Google DeepMind AI partners with NHS to help tackle eye disease
Google DeepMind has announced a brand new research project in partnership with the NHS. The collaboration will see Google’s artificial intelligence division working with London’s Moorfields Eye Hospital to develop a machine learning system that will detect the early signs of degenerative eye conditions which humans might miss.
Though this is the second project DeepMind is embarking on with the NHS, it’s the first time the company has used machine learning in purely medical research and DeepMind co-founder Mustafa Suleyman says he thinks “one day this work will be a great benefit to patients across the NHS.”
Moorfields says that analysing complex eye scans is a time consuming process and traditional analysis tools have been unable to explore them fully. It hopes the research with DeepMind will lead to earlier detection and more effective treatment for patients and ultimately help to avoid cases of preventable eye disease.
Professor Sir Peng Tee Khaw, Director of the Ophthalmology Research Centre at Moorfields said: “Our research with DeepMind has the potential to revolutionise the way professionals carry out eye tests and could lead to earlier detection and treatment of common eye diseases such as age-related macular degeneration. With sight loss predicted to double by the year 2050 it is vital we explore the use of cutting-edge technology to prevent eye disease.”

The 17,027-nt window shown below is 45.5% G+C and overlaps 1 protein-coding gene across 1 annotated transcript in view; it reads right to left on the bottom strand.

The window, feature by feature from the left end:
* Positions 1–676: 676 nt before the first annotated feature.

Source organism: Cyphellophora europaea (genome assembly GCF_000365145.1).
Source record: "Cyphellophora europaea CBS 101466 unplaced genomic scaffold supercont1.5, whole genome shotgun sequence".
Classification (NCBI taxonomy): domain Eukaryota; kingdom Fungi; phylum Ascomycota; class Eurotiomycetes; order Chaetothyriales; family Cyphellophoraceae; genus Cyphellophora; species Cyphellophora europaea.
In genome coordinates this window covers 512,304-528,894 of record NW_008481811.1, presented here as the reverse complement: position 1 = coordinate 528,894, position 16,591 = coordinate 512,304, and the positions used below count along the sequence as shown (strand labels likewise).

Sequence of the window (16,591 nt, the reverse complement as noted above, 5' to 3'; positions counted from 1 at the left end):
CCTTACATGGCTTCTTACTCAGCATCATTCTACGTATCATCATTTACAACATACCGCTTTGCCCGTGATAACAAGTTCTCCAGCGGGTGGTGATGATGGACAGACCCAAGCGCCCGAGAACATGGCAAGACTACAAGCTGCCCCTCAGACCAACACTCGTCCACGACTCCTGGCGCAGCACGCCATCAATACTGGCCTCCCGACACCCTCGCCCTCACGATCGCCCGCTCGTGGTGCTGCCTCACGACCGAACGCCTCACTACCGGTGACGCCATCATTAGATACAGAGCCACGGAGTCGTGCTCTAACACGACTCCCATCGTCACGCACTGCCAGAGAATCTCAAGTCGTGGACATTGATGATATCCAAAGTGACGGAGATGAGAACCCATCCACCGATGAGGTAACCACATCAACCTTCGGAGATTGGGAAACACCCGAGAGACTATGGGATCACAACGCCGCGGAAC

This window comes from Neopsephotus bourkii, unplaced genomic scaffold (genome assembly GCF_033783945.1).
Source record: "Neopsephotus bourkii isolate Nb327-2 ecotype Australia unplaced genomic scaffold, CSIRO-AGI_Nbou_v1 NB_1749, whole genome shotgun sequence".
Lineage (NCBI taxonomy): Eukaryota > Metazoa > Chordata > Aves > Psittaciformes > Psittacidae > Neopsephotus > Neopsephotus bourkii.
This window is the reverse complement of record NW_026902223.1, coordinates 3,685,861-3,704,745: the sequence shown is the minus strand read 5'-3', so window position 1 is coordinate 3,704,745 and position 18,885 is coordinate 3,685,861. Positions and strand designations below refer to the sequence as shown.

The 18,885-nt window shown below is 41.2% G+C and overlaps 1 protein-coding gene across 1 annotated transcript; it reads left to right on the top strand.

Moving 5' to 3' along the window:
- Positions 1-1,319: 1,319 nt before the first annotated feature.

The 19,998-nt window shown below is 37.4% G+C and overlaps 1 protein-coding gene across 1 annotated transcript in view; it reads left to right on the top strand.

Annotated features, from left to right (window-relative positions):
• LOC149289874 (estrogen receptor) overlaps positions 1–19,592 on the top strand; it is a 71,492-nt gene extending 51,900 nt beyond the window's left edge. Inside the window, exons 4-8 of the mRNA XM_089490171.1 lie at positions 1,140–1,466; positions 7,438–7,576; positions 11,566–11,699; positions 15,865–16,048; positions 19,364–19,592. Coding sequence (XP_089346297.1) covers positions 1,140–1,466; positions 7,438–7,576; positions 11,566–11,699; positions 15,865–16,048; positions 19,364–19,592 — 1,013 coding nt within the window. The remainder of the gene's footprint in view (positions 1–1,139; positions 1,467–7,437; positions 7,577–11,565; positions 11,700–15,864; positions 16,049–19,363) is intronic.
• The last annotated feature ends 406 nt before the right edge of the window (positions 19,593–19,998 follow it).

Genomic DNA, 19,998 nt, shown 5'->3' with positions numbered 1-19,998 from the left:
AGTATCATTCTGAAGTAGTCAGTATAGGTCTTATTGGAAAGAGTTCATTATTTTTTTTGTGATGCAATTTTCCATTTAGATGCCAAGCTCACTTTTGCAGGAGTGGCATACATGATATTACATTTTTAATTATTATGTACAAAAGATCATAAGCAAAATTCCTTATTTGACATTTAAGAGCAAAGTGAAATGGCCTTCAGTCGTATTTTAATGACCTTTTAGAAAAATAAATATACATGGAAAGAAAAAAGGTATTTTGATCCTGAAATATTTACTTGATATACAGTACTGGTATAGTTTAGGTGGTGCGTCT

To help get the project going, Moorfields has shared around one million anonymised digital eye scans with DeepMind as well as anonymous information about eye condition and disease management that the hospital has gathered over time through routine care.
The last time DeepMind collaborated with the NHS, it and the Royal Free Trust were accused of not having the proper authority to share patient records, going against patients’ best interests and breaching their trust. At the time of the controversy the Royal Free said that encryption ensured that “absolutely no patient-identifiable data is shared with DeepMind.”
This time, though, there are less privacy hurdles as the scans are completely anonymous. Moorfields and Google have stated that though the scans are from real patients it would be impossible to identify any individual patient’s identity and as the scans are historical their use won’t affect the care any current patients are receiving.
Instead, the hope is that the DeepMind researchers will be able to use the scans to train an algorithm to spot the early signs of two common diseases in particular: wet age-related macular degeneration and diabetic retinopathy, the latter of which Mustafa Suleyman says is the fastest growing cause of blindness worldwide.